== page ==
This compiles:

std::map<int, std::vector<int> > vDescriptorAtom;


std::map<int, std::vector<int>> vDescriptorAtom;

gives the following error:

src/MessageHandler.cpp:191: error: >> should be > > within a nested template argument list

This is obviously because >> is an operator. But looking at the error GCC throws, I cannot understand what it is trying to say. What does "nested template argument list" mean. Thanks.

  • Please put error message in title to improve searchability. Once you do, you'll see that it is a dup. – Raymond Chen Oct 23 '13 at 12:24
  • done. thanks .. – Chani Oct 23 '13 at 12:25
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  • @RaymondChen It is a similar question but it could be argued they are asking different questions. The dup is asking should it really be ambiguous which is different than what does this mean. – Shafik Yaghmour Oct 23 '13 at 12:38
  • @ShafikYaghmour What do you do if one person asks a question that is answered by the set-up to another person's question? e.g. one person asks "How do I do X?" and another person asks, "I'm using Y to do X, and I have a question..." That's what happened here. The proposed dup says "when we are using template inside another template..." which answers "what does nested template mean?" – Raymond Chen Oct 23 '13 at 13:18

Stuff between outer pair of brackets (1) is a template argument list for std::map template

std::map<int, std::vector<int>>
// (1)  ^                     ^
// (2)                   ^   ^

The inner pair (2) is template argument list for std::vector template and it's nested inside the first and that's what the error is saying.

Prior to C++11, a whitespace was mandatory between >> at the end to make life easier for the parser (as you observed, it would be interpreted as right shift operator instead). Many compilers made the effort to parse it correctly anyway, in order to give a meaningful error message, proving that's not impossible. I guess that's one of the reasons this restriction was relaxed in C++11.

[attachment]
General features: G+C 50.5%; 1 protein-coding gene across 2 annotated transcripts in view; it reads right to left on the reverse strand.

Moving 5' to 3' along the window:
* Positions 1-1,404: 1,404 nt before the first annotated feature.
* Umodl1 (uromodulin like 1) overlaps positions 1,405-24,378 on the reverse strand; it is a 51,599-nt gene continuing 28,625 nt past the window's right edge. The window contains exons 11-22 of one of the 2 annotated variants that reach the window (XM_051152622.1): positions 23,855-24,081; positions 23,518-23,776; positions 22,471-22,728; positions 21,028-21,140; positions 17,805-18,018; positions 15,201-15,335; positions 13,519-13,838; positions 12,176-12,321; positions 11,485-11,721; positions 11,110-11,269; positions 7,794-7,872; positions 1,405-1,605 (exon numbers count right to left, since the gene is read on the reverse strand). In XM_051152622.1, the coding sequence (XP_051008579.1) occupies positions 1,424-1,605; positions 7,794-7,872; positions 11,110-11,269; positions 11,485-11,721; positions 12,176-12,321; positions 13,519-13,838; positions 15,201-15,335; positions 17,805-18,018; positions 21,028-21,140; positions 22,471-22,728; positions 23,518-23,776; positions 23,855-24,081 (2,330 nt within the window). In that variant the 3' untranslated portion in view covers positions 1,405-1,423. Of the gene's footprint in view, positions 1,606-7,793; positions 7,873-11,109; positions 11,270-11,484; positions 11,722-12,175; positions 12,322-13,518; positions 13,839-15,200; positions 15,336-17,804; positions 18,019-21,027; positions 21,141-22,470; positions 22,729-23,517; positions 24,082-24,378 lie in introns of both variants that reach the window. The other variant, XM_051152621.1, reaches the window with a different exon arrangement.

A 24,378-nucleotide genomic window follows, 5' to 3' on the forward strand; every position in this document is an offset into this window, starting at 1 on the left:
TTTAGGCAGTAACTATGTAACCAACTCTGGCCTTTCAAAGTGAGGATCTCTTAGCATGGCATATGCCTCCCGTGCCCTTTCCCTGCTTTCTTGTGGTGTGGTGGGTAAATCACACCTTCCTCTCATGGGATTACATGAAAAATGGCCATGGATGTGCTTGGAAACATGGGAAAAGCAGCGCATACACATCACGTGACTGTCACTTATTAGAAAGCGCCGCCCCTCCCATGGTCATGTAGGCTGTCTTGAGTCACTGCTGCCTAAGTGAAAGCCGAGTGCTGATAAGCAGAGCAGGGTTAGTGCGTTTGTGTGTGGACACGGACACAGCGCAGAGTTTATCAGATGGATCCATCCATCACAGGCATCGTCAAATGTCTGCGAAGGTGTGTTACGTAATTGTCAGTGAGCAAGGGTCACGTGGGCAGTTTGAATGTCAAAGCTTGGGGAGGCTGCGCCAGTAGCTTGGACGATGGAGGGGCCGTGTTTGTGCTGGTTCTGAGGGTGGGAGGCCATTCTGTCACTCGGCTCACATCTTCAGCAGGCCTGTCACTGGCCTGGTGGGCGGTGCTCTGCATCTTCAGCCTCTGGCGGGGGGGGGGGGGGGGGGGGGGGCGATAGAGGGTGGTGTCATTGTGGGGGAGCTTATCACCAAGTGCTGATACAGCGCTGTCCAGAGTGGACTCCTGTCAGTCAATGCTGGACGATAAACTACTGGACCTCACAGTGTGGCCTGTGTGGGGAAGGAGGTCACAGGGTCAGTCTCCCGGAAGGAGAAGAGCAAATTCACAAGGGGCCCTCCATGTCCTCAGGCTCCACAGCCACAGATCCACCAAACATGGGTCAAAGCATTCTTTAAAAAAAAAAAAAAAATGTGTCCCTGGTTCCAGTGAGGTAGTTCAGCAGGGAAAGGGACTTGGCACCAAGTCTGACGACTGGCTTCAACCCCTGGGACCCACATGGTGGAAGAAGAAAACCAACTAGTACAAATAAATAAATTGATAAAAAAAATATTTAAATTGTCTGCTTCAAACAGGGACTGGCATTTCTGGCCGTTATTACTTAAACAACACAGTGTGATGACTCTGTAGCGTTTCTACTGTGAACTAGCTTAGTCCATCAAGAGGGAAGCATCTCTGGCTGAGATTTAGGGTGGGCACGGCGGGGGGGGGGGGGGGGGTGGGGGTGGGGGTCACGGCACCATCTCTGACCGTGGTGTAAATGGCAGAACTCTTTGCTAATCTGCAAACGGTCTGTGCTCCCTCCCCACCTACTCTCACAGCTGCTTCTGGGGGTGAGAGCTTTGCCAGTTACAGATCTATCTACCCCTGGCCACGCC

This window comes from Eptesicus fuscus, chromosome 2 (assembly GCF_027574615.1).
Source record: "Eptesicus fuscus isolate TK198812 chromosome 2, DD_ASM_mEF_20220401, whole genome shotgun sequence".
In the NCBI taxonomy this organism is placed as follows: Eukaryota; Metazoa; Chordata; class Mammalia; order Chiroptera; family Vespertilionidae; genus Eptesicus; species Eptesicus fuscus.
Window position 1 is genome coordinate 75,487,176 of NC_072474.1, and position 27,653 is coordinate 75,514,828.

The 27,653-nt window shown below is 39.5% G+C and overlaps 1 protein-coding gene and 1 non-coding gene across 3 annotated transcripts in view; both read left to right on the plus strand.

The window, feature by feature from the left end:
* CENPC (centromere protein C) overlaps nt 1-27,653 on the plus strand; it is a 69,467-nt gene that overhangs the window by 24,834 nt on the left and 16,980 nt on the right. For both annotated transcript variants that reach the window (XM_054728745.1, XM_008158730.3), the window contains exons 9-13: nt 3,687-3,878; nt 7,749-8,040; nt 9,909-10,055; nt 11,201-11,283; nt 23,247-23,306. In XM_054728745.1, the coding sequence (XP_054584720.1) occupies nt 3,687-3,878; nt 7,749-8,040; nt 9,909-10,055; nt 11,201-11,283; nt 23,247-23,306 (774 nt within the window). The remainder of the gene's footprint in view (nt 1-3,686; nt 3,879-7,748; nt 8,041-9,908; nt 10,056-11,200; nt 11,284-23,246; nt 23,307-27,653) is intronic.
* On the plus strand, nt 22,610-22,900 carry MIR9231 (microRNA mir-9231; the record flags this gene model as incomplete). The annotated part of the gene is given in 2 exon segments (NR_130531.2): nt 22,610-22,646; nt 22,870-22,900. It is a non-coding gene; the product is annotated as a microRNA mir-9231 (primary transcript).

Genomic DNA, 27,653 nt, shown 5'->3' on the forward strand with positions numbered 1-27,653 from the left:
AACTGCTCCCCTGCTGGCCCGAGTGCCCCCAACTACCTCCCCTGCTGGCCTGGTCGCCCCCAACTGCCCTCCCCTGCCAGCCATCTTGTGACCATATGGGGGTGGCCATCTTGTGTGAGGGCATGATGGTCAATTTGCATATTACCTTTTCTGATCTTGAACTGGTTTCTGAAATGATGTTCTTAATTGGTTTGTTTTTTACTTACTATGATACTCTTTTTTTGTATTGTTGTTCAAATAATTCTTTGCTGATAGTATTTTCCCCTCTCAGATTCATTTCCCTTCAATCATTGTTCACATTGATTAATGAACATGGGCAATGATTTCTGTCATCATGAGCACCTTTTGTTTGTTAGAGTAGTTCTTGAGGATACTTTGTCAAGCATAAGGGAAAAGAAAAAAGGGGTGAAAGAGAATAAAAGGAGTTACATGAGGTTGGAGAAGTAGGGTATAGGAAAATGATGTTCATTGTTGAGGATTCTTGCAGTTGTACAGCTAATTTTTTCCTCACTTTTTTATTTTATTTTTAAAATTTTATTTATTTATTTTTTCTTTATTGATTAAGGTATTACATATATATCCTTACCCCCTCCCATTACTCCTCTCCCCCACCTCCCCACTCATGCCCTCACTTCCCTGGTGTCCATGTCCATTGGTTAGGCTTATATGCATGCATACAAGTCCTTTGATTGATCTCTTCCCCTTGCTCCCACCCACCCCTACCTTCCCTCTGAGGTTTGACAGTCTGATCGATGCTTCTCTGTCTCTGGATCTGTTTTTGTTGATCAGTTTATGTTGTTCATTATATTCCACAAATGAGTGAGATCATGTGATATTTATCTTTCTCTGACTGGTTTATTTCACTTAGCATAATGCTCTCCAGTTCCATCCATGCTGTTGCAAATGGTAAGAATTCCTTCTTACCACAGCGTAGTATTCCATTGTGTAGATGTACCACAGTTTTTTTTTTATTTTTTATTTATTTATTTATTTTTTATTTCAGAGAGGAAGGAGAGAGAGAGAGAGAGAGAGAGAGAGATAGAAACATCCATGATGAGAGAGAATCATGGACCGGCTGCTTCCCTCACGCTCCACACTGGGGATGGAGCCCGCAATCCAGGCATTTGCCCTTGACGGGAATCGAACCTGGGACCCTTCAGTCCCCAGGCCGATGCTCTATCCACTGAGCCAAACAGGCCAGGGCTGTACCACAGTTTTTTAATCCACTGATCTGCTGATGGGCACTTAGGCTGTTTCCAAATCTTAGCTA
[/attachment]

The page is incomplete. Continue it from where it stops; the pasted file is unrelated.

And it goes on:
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    @downvoter I'd like to know the reason for downvote so I can improve the answer. Thank you. – jrok Oct 23 '13 at 12:12
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    @downvoter: I'd like to know, too. – Sebastian Mach Oct 23 '13 at 12:17

You have a nested template argument there:

std::map<int, std::vector<int>>

This is allowed in C++, however in C++ prior to C++11, >> was automatically tokenized to the right-shift-operator, driving usage like in your non-compiling example invalid, because what the compiler sees after tokenization is

[std] [::] [map] [<] [int] [,] [std] [::] [vector] [<] [int] [>>]
                open 1                           open 2           .... close?

i.e., it wouldn't find the corresponding closing >.

This is what the error message is trying to describe, including a proposed fix. Under the hood, this proposal by the compiler means it is actually able to guess what you mean, but by the C++2003 standard, it is not allowed to guess and not allowed to allow that usage.

In current C++ (C++11 and newer), your second usage is allowed.

  • Hello Miss Downvotress. Would you be kind enough and explain to me unlucky and unknowing scholar what I have done wrong, so I can mend that tarnish in time before the big test? – Sebastian Mach Oct 23 '13 at 12:38

Do you have pedantic mode on? It's telling you "you meant to write this". Although newer versions of GCC (4.6...?) and C++11 fix this.

It knows you obviously meant to write > >, but it wouldn't be complying with the standard if it allowed it. Code ought to be portable, that is any C++ compiler ought to work.

You have a template within a template, hence nested. This is fine, it's like List<List<Something<int> > >, a list of lists of somethings of an int.

That is what nested templates mean.

  • 1
    @Downvoter, why!? – Alec Teal Oct 23 '13 at 12:34
  • You are in good company. All answers have been downvoted. – Sebastian Mach Feb 10 '14 at 15:14

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